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#### MrAl

Joined Jun 17, 2014
11,693
I am sorry, but, for the fourth time, your “law” is provably false. We can calculate, via the probability theory, that the larger the number of the lower the probability that the H an T are equal.

And Mr Al is equally wrong in arguing that it converges at infinity. A series that starts at 1/2 and is monotonically decreasing cannot converge to 1! In fact, for an infinite number of trials, the probability of an equal number of H and T is infinitesimal.

Bob
Hi,

Not sure what you are saying with your first statement.
It is interesting though that with your second statement starting with "And MrAl..." sounds like it is just the opposite of what i am saying. I am saying that if you generate random numbers 0 through 10 and add up the numbers and divide by the number of times you generated these samples that the average would get closer and closer to 5.
So for heads and tails calling heads 1 and tails 0, that would mean that if you tossed a lot of times the more you tossed the closer the sum divided by the number of times would be 1/2. So i dont know what you mean by 'converting to 1'. or whatever you are saying there. What that means is that for a very large number of tosses the number of heads would equal the number of tails very closely, and it seems logical that as you toss more and more each single contribution becomes less and less important, much like a low pass filter with a very long time constant, and so once we get near the 1/2 way point it would start to fluctuate less and less from that mean.

This is another case of "try it and see". On the computer i tis easy to generate pseudo random numbers, sum the results of N samples, and divided by N. The result will be the mean of the allowed random numbers (like for integers 0 through 10 the mean is 5).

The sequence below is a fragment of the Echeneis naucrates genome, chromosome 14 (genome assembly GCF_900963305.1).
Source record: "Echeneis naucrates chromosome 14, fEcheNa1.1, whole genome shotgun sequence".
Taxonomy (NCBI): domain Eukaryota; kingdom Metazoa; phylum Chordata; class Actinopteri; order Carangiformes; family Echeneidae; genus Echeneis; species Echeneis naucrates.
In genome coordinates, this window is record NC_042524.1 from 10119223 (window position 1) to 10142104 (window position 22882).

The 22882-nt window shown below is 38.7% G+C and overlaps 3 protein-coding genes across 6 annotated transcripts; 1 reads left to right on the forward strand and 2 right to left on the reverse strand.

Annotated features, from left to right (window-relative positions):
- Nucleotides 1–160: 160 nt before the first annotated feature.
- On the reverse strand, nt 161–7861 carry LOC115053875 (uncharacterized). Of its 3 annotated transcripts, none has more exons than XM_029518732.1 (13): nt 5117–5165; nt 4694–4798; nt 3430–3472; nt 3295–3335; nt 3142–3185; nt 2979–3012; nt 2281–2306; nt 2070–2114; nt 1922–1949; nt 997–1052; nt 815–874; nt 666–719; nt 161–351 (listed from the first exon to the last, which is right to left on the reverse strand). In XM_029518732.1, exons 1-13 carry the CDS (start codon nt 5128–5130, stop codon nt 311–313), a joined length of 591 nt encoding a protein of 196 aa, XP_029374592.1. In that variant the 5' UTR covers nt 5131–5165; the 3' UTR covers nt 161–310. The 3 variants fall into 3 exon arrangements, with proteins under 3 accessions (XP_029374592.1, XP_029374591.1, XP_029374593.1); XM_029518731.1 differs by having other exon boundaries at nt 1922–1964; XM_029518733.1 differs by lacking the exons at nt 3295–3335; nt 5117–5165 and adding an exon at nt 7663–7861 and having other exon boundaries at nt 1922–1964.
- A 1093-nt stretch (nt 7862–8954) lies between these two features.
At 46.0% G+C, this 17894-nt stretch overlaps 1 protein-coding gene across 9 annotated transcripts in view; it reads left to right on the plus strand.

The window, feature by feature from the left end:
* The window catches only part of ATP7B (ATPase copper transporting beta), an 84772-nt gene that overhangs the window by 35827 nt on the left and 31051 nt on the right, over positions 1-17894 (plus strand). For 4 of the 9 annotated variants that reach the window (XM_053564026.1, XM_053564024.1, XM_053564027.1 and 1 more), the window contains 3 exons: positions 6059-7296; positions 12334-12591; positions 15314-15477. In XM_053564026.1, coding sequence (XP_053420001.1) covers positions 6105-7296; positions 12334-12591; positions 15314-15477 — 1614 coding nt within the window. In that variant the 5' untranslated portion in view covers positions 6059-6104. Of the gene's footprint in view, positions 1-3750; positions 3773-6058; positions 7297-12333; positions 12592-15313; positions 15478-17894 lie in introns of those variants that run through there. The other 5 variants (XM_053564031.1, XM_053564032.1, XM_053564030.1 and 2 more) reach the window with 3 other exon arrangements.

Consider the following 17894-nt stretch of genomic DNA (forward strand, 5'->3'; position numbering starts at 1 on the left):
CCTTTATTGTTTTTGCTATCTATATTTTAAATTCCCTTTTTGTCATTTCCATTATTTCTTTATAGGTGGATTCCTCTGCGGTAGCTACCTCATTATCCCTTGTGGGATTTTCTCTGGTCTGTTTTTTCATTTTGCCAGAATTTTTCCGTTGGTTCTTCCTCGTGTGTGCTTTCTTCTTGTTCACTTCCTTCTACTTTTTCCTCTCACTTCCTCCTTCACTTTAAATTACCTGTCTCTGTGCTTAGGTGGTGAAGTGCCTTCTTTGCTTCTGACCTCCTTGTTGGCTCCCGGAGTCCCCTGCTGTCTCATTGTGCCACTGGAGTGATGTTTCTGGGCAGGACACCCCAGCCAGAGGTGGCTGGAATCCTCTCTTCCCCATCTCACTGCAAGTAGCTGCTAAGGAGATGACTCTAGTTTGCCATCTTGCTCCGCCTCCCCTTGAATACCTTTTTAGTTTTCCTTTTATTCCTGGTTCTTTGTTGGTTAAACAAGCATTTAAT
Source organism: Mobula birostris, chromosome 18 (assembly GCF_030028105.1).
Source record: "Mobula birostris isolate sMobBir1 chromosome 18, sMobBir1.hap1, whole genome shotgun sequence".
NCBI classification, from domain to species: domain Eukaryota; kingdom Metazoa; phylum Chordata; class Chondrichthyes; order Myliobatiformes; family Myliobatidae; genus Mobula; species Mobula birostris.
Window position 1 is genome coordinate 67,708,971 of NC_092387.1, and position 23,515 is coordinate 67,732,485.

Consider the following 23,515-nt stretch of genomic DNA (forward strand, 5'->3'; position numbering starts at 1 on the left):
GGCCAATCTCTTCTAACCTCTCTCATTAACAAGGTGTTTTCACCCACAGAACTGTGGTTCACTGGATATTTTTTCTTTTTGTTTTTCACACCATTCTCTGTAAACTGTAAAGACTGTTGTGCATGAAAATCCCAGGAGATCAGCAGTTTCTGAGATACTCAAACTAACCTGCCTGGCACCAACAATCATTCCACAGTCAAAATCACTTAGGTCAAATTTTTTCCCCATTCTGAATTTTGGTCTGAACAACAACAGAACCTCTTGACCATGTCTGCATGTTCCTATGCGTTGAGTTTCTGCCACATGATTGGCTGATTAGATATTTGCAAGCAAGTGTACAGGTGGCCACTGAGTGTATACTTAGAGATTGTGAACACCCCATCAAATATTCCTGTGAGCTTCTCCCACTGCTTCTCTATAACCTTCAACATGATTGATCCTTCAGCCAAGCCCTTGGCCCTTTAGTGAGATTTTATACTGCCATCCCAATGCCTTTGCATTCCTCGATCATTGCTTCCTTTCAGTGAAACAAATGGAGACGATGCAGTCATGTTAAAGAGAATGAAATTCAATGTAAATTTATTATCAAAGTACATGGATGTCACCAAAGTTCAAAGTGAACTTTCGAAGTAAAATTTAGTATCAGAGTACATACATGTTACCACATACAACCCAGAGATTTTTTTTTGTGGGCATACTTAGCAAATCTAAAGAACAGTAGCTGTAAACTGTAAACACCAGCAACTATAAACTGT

To state that it would get 'farther' from the mean does not make any sense to me, but i cant be sure what you are saying because you seem to think that something will somehow converge to '1' when i dont think i said that or implied that.

I could easily post some experimental results to show how this works.
A really quick example would be the first 17 digits of pi:
3.1415926535897932
Add them up and divide by 17 and we get 4.7647 approximate. The mean would be 4.5 which is close already.

#### ericgibbs

Joined Jan 29, 2010
19,091
hi,
This is typical of guessing how many jelly beans in a jar.
Averaging the answers given by a number of other 'guessers' can result in a winning guess,

E

#### BobTPH

Joined Jun 5, 2013
9,263
The first thing si that the 50 percent rule only holds exactly for an infinite number of tosses.
This is tje statement that I am disagreeing with. The 50% “rule”, as stated by the TS never holds true. There is no rule that the number of H will eventually be equal to the number of T. And, as I have shown, the probability of an equak number ig H and T goes down with more trials.

As for your average. At 2 trials the average number of H and T over all outcomes us already exactly equal, and it remains so for all so for any even number of trials, so saying it is equal for infinity adds no new information.

Bob

#### Deleted member 115935

Joined Dec 31, 1969
0
I think you are refusing to believe what everyone else in telling you and continuing to go with your "intuition" despite mathematical and logical proofs to to the opposite.

I agree, we both keep repeating the same thing. The difference is that what you keep repeating is false, while what I keep repeating is true.